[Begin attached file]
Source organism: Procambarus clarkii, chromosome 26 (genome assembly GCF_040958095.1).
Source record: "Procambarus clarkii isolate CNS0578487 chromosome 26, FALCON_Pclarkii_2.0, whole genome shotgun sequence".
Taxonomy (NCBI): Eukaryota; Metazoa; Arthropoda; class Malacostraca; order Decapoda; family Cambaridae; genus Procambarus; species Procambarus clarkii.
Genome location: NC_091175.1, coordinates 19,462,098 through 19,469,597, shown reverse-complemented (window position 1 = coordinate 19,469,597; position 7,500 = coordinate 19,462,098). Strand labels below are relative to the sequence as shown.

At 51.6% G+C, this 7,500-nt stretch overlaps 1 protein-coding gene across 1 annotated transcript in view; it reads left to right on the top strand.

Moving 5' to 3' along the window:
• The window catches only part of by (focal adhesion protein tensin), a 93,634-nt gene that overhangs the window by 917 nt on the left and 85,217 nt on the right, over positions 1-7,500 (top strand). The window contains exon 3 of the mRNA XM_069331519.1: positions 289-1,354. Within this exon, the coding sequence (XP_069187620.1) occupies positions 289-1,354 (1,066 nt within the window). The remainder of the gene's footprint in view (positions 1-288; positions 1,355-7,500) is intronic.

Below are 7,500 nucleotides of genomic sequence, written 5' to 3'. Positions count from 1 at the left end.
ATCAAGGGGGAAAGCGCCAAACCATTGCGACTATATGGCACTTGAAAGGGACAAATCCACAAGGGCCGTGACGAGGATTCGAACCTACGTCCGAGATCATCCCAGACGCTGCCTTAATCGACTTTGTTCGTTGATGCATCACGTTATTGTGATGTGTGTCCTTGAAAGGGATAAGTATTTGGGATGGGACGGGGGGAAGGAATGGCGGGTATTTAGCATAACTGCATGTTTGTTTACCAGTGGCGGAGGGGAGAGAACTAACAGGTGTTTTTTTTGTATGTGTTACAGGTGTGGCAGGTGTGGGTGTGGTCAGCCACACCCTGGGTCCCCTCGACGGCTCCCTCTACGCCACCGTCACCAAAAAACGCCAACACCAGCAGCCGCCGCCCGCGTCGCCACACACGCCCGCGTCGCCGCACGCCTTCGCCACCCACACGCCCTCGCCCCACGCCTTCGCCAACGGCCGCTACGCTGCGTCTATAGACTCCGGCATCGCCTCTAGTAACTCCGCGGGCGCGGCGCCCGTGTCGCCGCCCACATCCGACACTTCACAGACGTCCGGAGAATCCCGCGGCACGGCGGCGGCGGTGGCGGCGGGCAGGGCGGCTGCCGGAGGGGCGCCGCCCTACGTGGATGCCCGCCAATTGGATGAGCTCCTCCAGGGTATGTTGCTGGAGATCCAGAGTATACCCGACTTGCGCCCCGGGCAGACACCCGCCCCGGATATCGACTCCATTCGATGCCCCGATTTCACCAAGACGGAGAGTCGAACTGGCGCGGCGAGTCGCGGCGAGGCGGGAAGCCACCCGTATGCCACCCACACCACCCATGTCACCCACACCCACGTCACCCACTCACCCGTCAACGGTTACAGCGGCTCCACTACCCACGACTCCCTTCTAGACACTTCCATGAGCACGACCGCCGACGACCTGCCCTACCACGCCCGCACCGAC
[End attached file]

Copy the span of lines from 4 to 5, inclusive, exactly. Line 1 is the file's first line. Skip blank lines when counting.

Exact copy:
Genome location: NC_091175.1, coordinates 19,462,098 through 19,469,597, shown reverse-complemented (window position 1 = coordinate 19,469,597; position 7,500 = coordinate 19,462,098). Strand labels below are relative to the sequence as shown.

At 51.6% G+C, this 7,500-nt stretch overlaps 1 protein-coding gene across 1 annotated transcript in view; it reads left to right on the top strand.